Preliminarily it should be stated that defendant Melone and Mrs. Kok had become acquainted several years or more prior to the burglary. Melone joined the Merchant Marine in 1942 and made several trips to various places in the south seas, including Australia. In Australia he purchased a tennis racket, and in May, 1944, when he arrived in San Francisco he telephoned Mrs. Kok as he claims to present the tennis racket through her to her daughter. Mrs. Kok drove to San Francisco and met Melone at his suggestion at an inn or bar. Here the two indulged in a drink of a ‘Scotch high ball.’ Mrs. Kok subsequently, through Melone, purchased a case of Scotch whisky of the value of about $70 for which she paid $100. The proprietor of the establishment testified that ‘somebody went south’ with the difference. Mrs. Kok invited Melone to her home in Hillsborough for the week-end covering August 4th, 5th and 6th, 1944. At that time Mrs. Kok's mother was occupying the guest room in the house. Upon the arrival of Mrs. Kok and Melone near midnight, Mrs. Kok's daughter was transferred from her room to Mrs. Kok's bed, and Melone occupied the daughter's room. Melone testified that he occupied the guest room. Without contradiction in the testimony it appears that about noon on August 5th some conversation arose relative to jewelry and furs and Mrs. Kok said she would show some of her jewels to Melone. She proceeded to her bedroom, followed by Melone, and produced a number of articles of jewelry and several fur garments. At a later date Melone invited Mrs. Kok to attend a theatrical performance, which she refused. On August 15th, upon the statement of Melone that a certain orchestra was to open an engagement at a San Francisco hotel, Mrs. Kok accepted an invitation to dine with Melone. She drove to San Francisco in her automobile and met Melone at his suggestion at a certain inn, saloon or bar. The evidence is conflicting relative to the time consumed in this inn. Upon leaving, Melone, who had been given the keys of the car, insisted on filling the tank of the car though Mrs. Kok protested that she had sufficient gasoline for all present purposes. On arrival at the hotel Mrs. Kok alighted, entered the lobby and retired temporarily to a rest room. Meanwhile the parking of the car was left to Melone. The couple dined and danced. During the evening an announcement over the loud speaker requested Mrs. Kok's presence at the hotel office. It was agreed that the call probably had reference to the parking of the car. Melone left the table and upon his return stated that the call was about the parking of the car. They continued for a half hour or more to dance and then left. Melone produced the keys of the car and drove a short distance. After asking Mrs. Kok if she had the nerve to stand a shock, he proceeded to tell her that the call at the hotel was not about parking the car but was a telephone message that her home had been burglarized. Mrs. Kok insisted upon stopping at another hotel and telephoning her home relative to the safety of her children. A police officer answered the phone, said that the children were all right, verified the fact of the burglary, told of the condition of the clothes closets and jewel boxes and requested Mrs. Kok's presence as soon as possible. The couple drove a short distance further when Melone said Mrs. Kok had better proceed to Hillsborough alone. She said she was nervous, afraid to drive and requested him to accompany her. Melone replied that his presence with her would cause unfavorable comment. Before he left the car Mrs. Kok asked him if he had anything to do with the theft. He replied that she was ‘silly.’ The above statements in some respects are contradictory to the testimony of Melone given on the trial but are fairly consistent with several signed statements made by Melone shortly after his arrest. On the return to her home Mrs. Kok found that her two children were not injured physically. She discovered losses in jewels and furs running into thousands of dollars. Later she suggested to a police officer that she feared Melone had something to do with the theft upon several theories, namely, his action in refraining from telling her the truth about the telephone call at the hotel, and the fact that during Melone's week-end visit a $100 bill resting near the jewel box had been missing. The officer called Melone at San Francisco on the telephone. On the trial, in response to a question relative to the nature of the conversation, the officer testified: ‘I called this number, and before I had a chance to answer, why, the party on the other end asked me if I was Jimmy. I said I was, and he wanted to know if I got everything. I told him I had. He asked me if the cops had caught up with them. I told him ‘no.’ He wanted to know if I got the hundred dollars in the drawer. I told him ‘yes.’ And the first thing I started to ask him where I would meet him the next day, and I could not understand the name of this club or place, so I had to ask him a couple of times. It was the Criterion Club, or something like that. I told him I would meet him the next day at twelve o'clock and that was all the conversation that night.' Melone was later questioned at his home and at the Hall of Justice, admitted making preparation for the burglary and theft, but claimed that a number of people were implicated, including the owner of the stolen property. Melone mentioned Dugger's name. Inspector James P. Johnson testified:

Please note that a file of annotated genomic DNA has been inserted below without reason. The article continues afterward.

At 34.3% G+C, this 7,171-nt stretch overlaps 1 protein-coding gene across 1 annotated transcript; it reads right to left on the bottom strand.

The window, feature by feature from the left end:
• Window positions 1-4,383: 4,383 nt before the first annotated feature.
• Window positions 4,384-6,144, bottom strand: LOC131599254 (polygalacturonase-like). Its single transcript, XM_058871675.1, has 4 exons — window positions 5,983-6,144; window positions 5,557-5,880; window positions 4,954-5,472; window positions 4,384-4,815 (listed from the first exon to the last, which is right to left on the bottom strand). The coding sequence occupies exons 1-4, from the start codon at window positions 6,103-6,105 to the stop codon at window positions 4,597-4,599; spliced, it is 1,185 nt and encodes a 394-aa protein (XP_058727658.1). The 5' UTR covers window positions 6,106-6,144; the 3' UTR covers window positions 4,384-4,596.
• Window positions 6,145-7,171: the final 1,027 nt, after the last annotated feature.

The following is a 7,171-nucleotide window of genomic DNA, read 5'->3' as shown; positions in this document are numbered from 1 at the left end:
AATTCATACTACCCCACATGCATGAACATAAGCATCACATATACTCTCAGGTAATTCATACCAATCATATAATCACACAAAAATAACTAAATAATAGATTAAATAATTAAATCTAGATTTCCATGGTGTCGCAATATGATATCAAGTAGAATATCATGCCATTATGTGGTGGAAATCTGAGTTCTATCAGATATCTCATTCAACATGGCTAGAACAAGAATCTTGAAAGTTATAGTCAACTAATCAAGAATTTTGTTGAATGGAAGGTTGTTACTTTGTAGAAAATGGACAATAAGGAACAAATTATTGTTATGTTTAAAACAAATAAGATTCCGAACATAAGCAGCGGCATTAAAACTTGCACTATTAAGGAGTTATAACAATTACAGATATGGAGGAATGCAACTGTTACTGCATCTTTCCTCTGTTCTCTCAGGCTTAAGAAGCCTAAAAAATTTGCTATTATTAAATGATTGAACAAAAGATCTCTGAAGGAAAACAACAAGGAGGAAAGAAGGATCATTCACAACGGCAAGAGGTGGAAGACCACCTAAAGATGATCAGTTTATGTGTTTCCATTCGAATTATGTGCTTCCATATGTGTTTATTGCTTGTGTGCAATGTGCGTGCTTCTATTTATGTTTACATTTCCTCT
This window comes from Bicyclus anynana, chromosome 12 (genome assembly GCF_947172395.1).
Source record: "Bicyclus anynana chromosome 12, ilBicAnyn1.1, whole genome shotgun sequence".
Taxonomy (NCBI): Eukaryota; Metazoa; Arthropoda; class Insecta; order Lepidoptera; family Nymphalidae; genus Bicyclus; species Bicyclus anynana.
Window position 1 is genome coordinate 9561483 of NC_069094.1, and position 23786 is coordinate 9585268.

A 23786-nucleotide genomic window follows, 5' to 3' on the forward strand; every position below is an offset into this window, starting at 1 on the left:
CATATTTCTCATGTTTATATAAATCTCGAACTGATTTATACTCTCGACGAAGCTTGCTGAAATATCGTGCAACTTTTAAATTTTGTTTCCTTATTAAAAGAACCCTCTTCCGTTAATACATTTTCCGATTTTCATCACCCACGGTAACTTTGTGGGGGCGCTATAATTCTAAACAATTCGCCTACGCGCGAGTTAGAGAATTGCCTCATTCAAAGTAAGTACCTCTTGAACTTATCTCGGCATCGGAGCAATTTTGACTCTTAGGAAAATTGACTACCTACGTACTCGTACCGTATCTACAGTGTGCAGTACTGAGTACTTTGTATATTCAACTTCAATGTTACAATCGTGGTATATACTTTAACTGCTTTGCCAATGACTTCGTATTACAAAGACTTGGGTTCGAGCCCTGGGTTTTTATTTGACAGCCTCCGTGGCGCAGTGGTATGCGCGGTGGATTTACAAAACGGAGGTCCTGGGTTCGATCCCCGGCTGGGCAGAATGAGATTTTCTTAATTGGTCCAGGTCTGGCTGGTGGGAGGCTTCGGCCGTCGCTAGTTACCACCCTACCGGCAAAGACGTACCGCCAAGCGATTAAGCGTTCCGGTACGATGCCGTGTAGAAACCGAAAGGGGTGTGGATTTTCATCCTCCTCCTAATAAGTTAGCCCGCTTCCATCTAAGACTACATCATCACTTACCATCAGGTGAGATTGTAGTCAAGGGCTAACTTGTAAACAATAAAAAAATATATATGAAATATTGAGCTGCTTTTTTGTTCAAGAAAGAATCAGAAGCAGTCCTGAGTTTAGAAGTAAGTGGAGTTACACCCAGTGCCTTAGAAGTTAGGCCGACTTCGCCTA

‘He [Melone] said that he knew Dugger, that he had sailed in the Merchant Marine with him, he knew that he had a record in our gallery Identification Bureau. We went to the Bureau of Identification. * * * We went downstairs then, were unable to locate who Balenzuela was up until this time, we went downstairs, and he had a telephone number which we checked and found it to be listed to 124 Hermann Street. Mr. Melone made a call, or two calls, and from what he told me that they were there but would not answer. So Officer Kurrell and Greely and myself immediately left and went to the premises at 124 Hermann. We rang the front door bell. Kurrell was in the rear, Greely in the front, and I went to the front door, rang the front door, and got no response, went around to the back, and I noticed the window opened. And I obtained a ladder and placed it against the window and went through the window into the house, the flat. I saw Dugger and Balenzuela just getting up out of the bed. They had their underwear on. I went back to the window and called Officer Kurrell in and opened the front door for Officer Greely.